Author Topic: TX: Fort Worth Council Approves Ban on Tethering  (Read 497 times)

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TX: Fort Worth Council Approves Ban on Tethering
« on: January 23, 2008, 12:25:43 AM »
http://tinyurl.com/2zl8u4

05:02 PM CST on Tuesday, January 22, 2008 
By JEFF MOSIER / The Dallas Morning News
   
The Fort Worth City Council approved an ordinance Tuesday that generally prohibits pet owners from leaving unattended dogs tied up in yards.
   
The ban is similar to one already passed in Irving and Austin and another being discussed in Dallas. Dogs can't be tied to a stationary object or a trolley system, according to the new ordinance.
   
City officials said research by Centers for Disease Control and Prevention found that chained or roped dogs are 2.8 times more likely to bite. The American Veterinary Medical Association said in 2003 that "tethering" contributes to aggressive behavior.
   
There would be a few exceptions such as during veterinary treatment, grooming or similar activities and when a person has "direct physical control" of the dog.
   
Those exceptions are valid only if the dog has a "reasonable and unobstructed" range of motion and access to shelter and clean water.
   
An offense would be a Class C misdemeanor, similar to a traffic ticket, and subject to a fine of up to $2,000. The new ordinance is tougher than a 2007 state law that Fort Worth officials said was confusing and difficult to enforce. That state law included time and weather conditions for the prohibition against tethering.
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This is a good example of how information can be skewed to further an agenda.  The CDC study mentioned in this article is here: http://www.cdc.gov/ncipc/duip/dog3.pdf .  What it actually found was that out of 174 dogs who bit a non-household member in Denver in 1991, 55 (32%) were chained, while out of 171 dogs who did not bite someone in Denver in 1991, 28 (16%) were chained.  Some interpret that as "chaining makes dogs aggressive."  (Of course what those people generally don't mention is that of 178 dogs who bit someone (same place, same time), 102 (57%) lived in a house with more than one child, whereas only 53 (30%) of the 178 dogs that did not bite lived with more than one child.  For some reason, no one has decided that this means "children make dogs aggressive"....<g>)  The study also concludes that more research is needed to verify theor findings, and their suggestions for pediatricians to advise parents on bite prevention does not include anything about tethering (or not).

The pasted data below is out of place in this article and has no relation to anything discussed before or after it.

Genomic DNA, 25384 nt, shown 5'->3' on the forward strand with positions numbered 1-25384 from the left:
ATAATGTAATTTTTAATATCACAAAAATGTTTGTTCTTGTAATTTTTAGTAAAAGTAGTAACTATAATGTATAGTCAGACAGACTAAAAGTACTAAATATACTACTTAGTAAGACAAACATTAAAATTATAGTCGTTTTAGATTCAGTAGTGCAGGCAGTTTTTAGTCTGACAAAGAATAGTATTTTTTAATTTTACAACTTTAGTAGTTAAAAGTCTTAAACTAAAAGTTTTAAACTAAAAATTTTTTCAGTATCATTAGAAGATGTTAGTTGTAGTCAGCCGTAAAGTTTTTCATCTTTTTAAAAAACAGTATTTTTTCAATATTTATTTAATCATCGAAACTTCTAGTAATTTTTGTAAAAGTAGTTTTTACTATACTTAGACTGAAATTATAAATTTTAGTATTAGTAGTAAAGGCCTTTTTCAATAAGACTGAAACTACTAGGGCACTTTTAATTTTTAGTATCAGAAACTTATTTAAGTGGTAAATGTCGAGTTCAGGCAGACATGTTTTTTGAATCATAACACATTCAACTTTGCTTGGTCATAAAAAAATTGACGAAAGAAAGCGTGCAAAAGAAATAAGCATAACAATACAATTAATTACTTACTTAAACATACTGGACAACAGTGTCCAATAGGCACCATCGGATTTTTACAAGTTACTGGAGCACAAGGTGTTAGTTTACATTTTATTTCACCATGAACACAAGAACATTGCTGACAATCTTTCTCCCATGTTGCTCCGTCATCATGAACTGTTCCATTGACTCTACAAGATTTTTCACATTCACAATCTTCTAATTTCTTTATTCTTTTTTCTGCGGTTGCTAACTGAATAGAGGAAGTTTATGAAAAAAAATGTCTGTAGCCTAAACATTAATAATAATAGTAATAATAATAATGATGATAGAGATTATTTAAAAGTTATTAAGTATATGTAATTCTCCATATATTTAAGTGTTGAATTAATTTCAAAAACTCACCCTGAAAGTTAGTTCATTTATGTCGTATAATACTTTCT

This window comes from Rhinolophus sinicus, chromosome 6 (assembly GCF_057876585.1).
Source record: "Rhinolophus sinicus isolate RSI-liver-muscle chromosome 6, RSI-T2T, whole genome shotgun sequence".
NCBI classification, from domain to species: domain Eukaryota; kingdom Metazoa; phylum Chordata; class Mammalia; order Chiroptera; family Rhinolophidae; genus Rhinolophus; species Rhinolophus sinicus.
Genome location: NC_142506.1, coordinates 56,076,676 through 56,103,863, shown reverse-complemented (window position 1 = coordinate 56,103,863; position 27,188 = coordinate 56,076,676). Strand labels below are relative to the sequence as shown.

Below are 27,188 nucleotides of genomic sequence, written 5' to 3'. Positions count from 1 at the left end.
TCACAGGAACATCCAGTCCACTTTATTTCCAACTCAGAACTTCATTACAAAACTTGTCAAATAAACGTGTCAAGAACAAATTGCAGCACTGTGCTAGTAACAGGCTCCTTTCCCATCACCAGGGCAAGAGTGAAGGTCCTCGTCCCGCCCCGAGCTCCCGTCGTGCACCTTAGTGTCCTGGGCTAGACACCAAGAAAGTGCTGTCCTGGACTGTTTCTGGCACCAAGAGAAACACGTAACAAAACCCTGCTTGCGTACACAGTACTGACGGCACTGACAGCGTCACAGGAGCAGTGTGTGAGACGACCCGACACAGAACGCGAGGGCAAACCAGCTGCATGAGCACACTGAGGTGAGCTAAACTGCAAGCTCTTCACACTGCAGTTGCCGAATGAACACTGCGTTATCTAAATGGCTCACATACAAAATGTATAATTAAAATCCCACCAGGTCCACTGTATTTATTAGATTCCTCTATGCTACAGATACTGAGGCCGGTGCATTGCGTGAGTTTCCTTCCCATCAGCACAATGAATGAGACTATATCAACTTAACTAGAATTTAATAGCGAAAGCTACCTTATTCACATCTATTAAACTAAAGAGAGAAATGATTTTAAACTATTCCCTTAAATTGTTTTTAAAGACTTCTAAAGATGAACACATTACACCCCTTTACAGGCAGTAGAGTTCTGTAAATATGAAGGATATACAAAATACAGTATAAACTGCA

The statement that "The American Veterinary Medical Association said in 2003 that "tethering" contributes to aggressive behavior" is also misleading; this refers not to an official AVMA position statement, but rather a portion of a joint press release.  According to Dr. Gail Golab, Director of the Animal Welfare Division of the AVMA:

"AVMA has no official position on tethering.  The JAVMA news story was
based on a joint press release with other organizations that believe
that tethering can contribute to aggression.   Based on a review of
the scientific literature, of which very little exists, and requested
professional opinions of veterinary and animal behaviorists it appears
that the effects of tethering are situation-dependent."

The press release is here:
http://www.avma.org/onlnews/javma/may03/030515n.asp

The AVMA Task Force on Canine Aggression and Human-Canine Interactions published an eighteen-page "community approach to dog bite prevention", which mentions tethering or chaining only as information to be gathered as part of a dog bite report:
http://www.avma.org/public_health/dogbite/dogbite.pdf


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